Soon, he’d wake up, but he would not remember. He’d not recall where he’d been, what he’d done, how he got home, or anything that happened. He felt fear—the familiar fear of the blackout. He should know. He’d been there only a few hours earlier. Everyone else would know. Hell yes! They’d remember. When he blacked out like this, he couldn’t recall events from the night before. Even when people would tell him and show him proof, he could recall none of it. He woke up sick – partly due to the effects of the alcohol, but mostly because of the fear, the inevitable embarrassment, and the disgust he felt toward himself. It happened many times before. Slowly, as his eyes opened, he turned his head to see if she was there in the bed. She was not. He would face that guilt soon enough.
After waiting up past two that morning, Mary had little sleep. His drinking had taken its toll on her, as it had on every part of their lives. Everyone who knew him was affected in one way or another by his drinking and dangerous behavior. She worried constantly. He was groggy, but could hear that she was on the phone and had been for a while. She was sobbing and crying. She felt trapped. He felt guilt and shame. She was talking to someone who cared about him. It was never going to get better. It had been getting progressively worse for years. What would happen next? She heard him up and moving, so she quickly ended her call. She tried to prepare for the next emotional event.
No one wants to look that bad. Sam was disheveled, pale, red-eyed, much older than his 43 years, and generally unhealthy. He also smelled awful. He reeked of stale alcohol, smoke, urine, and vomit—the scene was sad and disgusting. This was a miserable couple. After years of marriage, the only things these two people now-shared were an old love, a constant desperation, and the children. Their mutual love was hidden deep, possibly buried, maybe dead. They both wondered how this was going to end. For Mary, it wouldn’t be soon enough. She forced herself to look at him. He saw that she’d been crying a long time. Tears were still on her face; new ones arising. He poured coffee and tried to look straight at her, like everything was fine.
“I am so sorry, Baby. I don’t know what happened.” Mary’s disgusted stare sent a cold, piercing chill through him, “God dammit, Sam! Do you remember anything? How can you keep doing this? I’ve no idea where you were, who you were with, or what you did—and you don’t either. I am sure you woke the kids. This has to stop, one way or another.” He’d heard it all before.
“I am so sorry, Mary. I promise it’ll not happen again. All I have to do is not drink. I can do it. I will start back with AA again. It’ll be ok.” She looked at him for a few seconds and then put her face into her folded arms on the table. After a few minutes, she looked up again and said, “Look, you obviously can’t stop. If you could, you would’ve. You can’t or you won’t. Either way, the outcome’s the same. You’re gunna die, or go to prison, or to some institution. You’ve been to rehab. Sam, you’re an embarrassment to your family, to me, to your kids…shit! How you keep getting jobs after being fired so often—I have no idea, but this can’t go on. Sam, you need to move out of the house and stay out.”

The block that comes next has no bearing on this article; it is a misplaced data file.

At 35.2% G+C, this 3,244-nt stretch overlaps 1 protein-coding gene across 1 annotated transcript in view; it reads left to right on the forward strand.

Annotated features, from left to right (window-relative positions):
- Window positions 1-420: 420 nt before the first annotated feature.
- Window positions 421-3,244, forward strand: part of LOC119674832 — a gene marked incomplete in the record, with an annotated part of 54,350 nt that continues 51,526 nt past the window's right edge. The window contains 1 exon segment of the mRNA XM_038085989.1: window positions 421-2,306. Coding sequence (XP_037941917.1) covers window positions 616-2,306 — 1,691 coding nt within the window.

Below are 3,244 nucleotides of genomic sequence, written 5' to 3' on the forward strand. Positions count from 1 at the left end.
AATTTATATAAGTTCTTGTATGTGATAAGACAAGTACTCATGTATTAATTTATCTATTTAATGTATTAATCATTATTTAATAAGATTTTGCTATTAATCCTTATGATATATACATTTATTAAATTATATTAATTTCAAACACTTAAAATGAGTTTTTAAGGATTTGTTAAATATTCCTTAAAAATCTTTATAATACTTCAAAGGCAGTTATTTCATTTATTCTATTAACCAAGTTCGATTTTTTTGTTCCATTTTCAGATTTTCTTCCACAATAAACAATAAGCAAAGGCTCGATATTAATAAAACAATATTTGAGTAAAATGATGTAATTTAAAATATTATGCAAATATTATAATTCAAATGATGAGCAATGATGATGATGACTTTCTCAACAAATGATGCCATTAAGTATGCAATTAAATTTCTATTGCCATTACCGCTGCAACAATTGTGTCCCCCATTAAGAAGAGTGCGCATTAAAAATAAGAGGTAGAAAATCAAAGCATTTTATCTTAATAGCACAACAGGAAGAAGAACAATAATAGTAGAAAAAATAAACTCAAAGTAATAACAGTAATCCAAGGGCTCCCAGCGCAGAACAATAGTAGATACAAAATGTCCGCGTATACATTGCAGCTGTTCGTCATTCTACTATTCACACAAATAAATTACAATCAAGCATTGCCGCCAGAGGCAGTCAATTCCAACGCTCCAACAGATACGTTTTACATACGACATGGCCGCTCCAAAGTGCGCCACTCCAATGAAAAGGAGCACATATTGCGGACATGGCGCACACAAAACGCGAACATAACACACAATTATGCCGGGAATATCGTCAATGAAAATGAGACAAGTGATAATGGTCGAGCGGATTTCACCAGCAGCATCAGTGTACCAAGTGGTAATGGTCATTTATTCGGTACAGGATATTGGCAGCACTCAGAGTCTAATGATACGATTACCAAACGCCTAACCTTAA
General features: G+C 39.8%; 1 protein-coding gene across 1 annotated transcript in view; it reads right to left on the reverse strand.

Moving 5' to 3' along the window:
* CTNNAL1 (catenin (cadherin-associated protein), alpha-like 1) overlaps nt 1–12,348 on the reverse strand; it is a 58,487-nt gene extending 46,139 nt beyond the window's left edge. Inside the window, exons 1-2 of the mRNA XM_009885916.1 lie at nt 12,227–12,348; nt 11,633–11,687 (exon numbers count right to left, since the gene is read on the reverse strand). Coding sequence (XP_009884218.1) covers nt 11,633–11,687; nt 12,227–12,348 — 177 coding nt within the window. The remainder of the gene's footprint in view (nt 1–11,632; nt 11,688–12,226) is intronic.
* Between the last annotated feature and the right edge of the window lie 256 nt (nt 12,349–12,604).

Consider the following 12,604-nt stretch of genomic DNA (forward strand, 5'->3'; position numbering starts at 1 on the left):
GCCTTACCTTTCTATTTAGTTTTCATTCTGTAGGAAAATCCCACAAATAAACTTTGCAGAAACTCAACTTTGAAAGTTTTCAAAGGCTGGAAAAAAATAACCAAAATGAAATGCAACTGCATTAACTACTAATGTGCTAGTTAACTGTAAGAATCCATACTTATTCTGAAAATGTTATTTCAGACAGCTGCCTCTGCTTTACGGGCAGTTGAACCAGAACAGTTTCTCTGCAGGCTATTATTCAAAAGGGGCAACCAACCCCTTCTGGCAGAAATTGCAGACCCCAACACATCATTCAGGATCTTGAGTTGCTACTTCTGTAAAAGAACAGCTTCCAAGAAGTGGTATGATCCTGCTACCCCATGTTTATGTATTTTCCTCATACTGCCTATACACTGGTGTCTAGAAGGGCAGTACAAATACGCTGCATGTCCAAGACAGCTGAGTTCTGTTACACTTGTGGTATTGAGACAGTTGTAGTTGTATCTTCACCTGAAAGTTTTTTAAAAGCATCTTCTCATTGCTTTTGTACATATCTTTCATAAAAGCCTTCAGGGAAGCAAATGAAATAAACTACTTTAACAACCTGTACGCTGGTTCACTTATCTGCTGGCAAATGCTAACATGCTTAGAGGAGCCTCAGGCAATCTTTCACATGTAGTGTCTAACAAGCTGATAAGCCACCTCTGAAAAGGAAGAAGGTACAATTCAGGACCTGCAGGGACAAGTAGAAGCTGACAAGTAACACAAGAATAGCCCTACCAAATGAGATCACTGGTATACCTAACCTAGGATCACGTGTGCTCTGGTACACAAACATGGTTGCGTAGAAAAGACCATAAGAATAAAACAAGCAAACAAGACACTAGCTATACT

She’d said similar things before, but this time he knew she meant it. He knew she was right—he’d lost control. The doctor told them both; if Sam didn’t stop drinking, his liver couldn’t take the damage. He would die. And that process would be ugly and an unpleasant death. His desperation was overwhelming. He felt hopelessness. The promises of AA hadn’t worked. His reputation was that of a town drunk. He had apologized many times to many people. But he knew that while he was always sincere; he would fail and it would all happen again. He sat and thought for a while. The doctor’s words were in his head repeating like a dreaded song. He couldn’t get them to stop.
Sam felt weak and useless. He was thinking of his relationships: his parents, his wife and children, his few remaining friends. It was only a matter of time before he would get fired again. He could make promises and provide written guarantees; sometimes he could stop drinking for days or weeks. One time, he was dry for over a month. But he always found a way back to his only true love: alcohol.
After about an hour he picked up the phone and called his mother. He knew by her tone that it was she who Mary had been talking with when he woke up. He asked to talk with his father, but that relationship had become so strained that his father would no longer speak to him.
He heard the garage door close as Mary drove off with the kids. He was to pack and leave that afternoon. His suitcase was on the bed and he was going through draws and packing when he saw the gun. He picked it up to pack it. Mary always hated it. Sam looked at it for a minute. He was crying as he loaded it.
The neighbors heard the shot, but it seemed that no one was home. When EMS arrived, it was over. Sam was dead. His body was taken directly to the funeral home. Mary was hysterical, but she still tried to comfort the children. As she sat there trying to figure out what happened, she recalled what Sam had said earlier that morning, “I promise. It won’t happen again.”